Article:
Thursday, 21 February 2019

Tropical Cyclone Oma


This is where we take our boat, out at Opito Bay a favourite place of ours. This is the other half's work ute launching it off the boat ramp. This week we have rain which is sorely needed here, so many people who live rural and have huge 10,000 litre tanks for rain are starting to nearly run out and farmers need their grass to grow for cattle. We have a cyclone forecast for this weekend but at this stage we don't know whether it's heading for us or Australia. Either way I"m sure it'll bring some much needed relief.

Linking up with Skywatch Friday.

Tuesday, 19 February 2019

The secret world of fungi


Along the Rainbow Falls River walk is this trail, it's about 5 minutes walk in. What I liked about this particular spot was the gnarled tree trunks and roots. Who knows how long they've been growing there for or what stories they could tell about what they've seen over the years?


On the outside of one of these trees was some funky thing growing out of the trunk. I'm not 100% sure if it's fungi or some parasitic disease. I still have to narrow that down. I do hope it's a fungi, if we have the latter growing in our native forests then there is a danger that in the future we will have less and less of the things that make NZ special and unique.

Sunday, 17 February 2019

It's a day for Dolphins


Today we were out in our boat after an absence of about a month or so. The forecast was for 20 knot winds and when we woke up this morning all was still in the air and the sea looked like a mirror but once we were out on the water the clouds came out and the wind came up.

After moving around different places trying to get bites while avoiding the choppy high waves and me feeling very sick (normally I don't get seasick) we finally stopped in once spot behind one of the islands.

We lost our berley twice, the 2nd time we let it go but this little bird seemed to find us fascinating. If you can see him he's brown with white feathers and was loving the little scraps of bait we were throwing out. Apparently he's a Fluttering Shearwater bird also known as Pakaha/Puffinus Gavia, feeds on small crustaceans and krill. They breed on offshore islands around the North Island and Cook Strait from September to February before migrating to Australia.

While we were out there we happened to witness a pod of about 30 dolphins chasing a school of Kahawai around us and 2 other boats that we were also out on the water. Just amazing to see these beautiful creatures.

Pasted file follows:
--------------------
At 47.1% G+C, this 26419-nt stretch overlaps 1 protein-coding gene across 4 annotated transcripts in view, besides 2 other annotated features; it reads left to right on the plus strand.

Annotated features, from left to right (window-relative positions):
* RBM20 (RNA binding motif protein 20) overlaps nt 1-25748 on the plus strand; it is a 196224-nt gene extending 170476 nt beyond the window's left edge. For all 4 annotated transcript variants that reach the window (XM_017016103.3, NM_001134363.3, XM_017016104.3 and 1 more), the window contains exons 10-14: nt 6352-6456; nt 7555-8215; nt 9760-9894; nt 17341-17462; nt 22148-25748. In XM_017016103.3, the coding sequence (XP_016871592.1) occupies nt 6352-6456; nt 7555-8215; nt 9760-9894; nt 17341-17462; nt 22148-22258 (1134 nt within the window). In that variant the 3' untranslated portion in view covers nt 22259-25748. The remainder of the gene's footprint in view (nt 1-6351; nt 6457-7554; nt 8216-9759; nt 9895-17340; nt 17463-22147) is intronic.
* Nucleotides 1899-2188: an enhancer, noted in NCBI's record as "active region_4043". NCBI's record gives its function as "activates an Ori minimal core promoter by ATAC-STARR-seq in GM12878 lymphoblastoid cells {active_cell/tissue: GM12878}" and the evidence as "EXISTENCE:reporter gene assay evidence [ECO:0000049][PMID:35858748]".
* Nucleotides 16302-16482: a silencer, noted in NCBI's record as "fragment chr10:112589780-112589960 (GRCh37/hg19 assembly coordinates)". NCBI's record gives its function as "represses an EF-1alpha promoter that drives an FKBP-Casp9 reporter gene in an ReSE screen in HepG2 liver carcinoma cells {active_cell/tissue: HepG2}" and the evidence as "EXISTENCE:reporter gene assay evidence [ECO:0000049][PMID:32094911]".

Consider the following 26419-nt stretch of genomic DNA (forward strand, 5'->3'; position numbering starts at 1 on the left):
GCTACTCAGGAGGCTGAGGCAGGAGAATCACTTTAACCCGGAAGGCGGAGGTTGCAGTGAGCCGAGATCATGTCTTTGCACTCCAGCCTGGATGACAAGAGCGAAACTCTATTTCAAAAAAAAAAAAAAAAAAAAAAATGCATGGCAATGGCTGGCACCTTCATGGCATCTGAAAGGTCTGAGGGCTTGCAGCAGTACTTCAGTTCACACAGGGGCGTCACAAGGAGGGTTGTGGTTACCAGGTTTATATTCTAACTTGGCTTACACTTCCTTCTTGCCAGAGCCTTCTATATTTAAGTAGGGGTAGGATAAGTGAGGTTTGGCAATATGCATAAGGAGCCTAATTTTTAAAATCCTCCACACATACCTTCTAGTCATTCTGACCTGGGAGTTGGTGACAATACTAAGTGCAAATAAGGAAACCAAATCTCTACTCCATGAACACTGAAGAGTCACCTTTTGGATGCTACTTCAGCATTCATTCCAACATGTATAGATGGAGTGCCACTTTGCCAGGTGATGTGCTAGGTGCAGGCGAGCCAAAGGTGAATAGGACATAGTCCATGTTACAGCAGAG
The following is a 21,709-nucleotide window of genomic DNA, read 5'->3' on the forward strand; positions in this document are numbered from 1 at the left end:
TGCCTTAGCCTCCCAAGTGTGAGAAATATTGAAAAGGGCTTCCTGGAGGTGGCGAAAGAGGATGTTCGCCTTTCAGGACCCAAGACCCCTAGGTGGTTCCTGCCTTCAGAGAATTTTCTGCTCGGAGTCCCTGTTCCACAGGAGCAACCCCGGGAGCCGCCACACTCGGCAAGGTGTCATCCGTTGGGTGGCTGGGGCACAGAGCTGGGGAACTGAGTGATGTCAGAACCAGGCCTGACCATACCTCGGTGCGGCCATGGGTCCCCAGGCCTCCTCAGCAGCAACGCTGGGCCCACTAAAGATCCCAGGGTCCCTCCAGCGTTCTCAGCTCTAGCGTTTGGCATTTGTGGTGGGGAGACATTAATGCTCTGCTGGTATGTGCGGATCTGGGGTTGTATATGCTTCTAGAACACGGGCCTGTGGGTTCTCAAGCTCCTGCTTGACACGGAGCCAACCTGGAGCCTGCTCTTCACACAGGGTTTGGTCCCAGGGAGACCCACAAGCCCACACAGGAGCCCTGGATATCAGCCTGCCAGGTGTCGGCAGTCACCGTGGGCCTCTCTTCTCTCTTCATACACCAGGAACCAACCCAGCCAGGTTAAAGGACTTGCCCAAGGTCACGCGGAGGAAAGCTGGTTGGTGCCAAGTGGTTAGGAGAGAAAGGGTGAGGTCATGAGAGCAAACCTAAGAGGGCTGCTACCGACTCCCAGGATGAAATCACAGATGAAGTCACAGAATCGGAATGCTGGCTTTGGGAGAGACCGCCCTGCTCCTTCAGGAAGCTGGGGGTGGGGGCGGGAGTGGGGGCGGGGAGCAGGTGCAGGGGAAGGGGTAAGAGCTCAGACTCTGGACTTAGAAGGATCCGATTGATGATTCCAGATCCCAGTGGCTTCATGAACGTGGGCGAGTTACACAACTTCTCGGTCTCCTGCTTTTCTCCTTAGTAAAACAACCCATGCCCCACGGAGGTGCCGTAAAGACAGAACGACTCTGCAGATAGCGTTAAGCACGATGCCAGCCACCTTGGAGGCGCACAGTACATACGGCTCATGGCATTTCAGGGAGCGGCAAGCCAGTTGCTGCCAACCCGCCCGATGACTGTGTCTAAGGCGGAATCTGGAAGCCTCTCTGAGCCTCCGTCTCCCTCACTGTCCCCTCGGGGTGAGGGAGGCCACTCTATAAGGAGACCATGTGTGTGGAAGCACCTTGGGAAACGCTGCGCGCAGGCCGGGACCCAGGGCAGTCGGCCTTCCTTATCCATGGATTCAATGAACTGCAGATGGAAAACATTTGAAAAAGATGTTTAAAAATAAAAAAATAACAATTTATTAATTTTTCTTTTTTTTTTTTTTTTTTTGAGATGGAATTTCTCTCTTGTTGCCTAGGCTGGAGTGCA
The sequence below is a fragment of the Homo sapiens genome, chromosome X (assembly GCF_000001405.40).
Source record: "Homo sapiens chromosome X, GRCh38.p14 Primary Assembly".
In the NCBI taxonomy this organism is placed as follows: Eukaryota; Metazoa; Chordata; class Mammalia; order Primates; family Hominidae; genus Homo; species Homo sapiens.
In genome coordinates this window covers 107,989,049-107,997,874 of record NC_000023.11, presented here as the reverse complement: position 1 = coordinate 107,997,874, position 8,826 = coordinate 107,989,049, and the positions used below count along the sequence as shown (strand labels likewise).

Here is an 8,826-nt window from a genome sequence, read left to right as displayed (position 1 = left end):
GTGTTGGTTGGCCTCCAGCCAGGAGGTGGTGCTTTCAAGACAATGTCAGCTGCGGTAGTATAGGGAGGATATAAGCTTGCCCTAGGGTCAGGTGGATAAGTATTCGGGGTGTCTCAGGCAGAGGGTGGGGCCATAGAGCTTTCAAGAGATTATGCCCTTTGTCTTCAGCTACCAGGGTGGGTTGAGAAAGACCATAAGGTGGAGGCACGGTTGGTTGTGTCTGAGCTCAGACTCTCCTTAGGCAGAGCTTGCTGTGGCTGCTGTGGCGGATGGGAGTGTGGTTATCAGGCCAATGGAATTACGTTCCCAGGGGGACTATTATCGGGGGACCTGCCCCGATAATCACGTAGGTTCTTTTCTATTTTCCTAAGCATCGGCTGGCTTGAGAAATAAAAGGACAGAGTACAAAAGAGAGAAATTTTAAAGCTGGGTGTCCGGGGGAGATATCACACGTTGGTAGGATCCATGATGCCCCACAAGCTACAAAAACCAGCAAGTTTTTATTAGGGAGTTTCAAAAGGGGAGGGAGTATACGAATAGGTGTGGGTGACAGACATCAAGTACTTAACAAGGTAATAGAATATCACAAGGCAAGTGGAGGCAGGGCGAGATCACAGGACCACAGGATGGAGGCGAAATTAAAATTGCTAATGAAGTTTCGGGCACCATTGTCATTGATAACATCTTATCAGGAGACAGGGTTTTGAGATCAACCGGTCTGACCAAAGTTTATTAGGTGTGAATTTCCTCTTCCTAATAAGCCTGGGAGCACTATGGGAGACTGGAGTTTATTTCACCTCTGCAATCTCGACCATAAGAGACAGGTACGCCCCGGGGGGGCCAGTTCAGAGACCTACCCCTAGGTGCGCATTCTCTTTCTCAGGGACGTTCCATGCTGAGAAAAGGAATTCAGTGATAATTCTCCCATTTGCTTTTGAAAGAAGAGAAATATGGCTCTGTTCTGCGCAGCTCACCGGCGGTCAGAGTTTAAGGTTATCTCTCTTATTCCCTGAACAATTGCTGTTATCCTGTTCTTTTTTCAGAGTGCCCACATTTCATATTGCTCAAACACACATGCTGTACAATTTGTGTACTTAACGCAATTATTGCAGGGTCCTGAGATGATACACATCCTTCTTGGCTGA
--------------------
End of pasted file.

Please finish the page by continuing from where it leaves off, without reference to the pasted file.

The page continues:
Another subject - Valentines Day - did you celebrate it? We didn't and don't normally. Baz and I have been together nearly 4 years and we do things for each other throughout the year so we don't see that one day is really needed.

Thursday, 14 February 2019

Kerikeri River Falls



Another local waterfall (I think there are 8 in total) we've discovered on our treks around this area is this one - the Kerikeri River Falls Track.  This one is near the Stone Store and took us about 20 minutes in total to walk there, very pretty and quiet considering it's so close to town.

Linking up with Skywatch Friday.

Tuesday, 12 February 2019

Kewpie Cruising...


Back when we lived in Tauranga we use to regularly see this wee boat cruising the harbour with passengers. A few times I wanted to go on it but life got in the way.

Not be confused with Northland's Kewpie Too, this baby "Kewpie Cruises" has a licensed bar, 2 levels, a lounge bar and a dance floor - it almost doesn't quite look like it has that much room from the outside.

Speaking of boats we haven't been out in ours much lately, over Summer there were too many people out there also fishing so we are waiting for the tides to be right. We think that around mid to late February it might be time to get out there again.

Linking up with Our World Tuesday.

Sunday, 10 February 2019

Historical Kororipo Pa


Near Kerikeri's Stone Store is this historic gem - the Kororipo pa site was once occupied by some of the Hongi Hika and Rewa's people (Ngapuhi) in the 1820s. This was once a stockaded fortress and used as a port to collect shellfish, seafood and a place to store  their canoes.


This area was previously occupied by another tribe called Ngati Miru until they were attacked by the Ngapuhi.


Kororipo - meaning Waha-o-teriri (mouth of war) is now under the protection of NZ's Department of Conservation and it is a popular tourist spot.


Hongi Hika and his people left Kerikeri for Whangaroa at the end of 1826 and after being hurt in battle in 1827 died in 1828. In 1830 Rewa and his people left Kerikeri to live at Russell then Kororipo became deserted. Rewa sold 7 acres to James Kemp in 1831 to become part of his farm and mission station and in 1838 the remaining 6 acres were also sold to James Kemp by Hongi's sons Hongi and and Puru. This 6 acres was gifted to the nation by E.S. Little in the 1950s.

Friday, 8 February 2019

Let's sit at Wainui Bay


Along the Matauri Bay coastline is this gem of a beach....Wainui Bay which is a tiny beach surrounded by a handful of holiday homes and baches. So quiet and peaceful - I can understand why someone would want to be here.

Linking up with Skywatch Friday.

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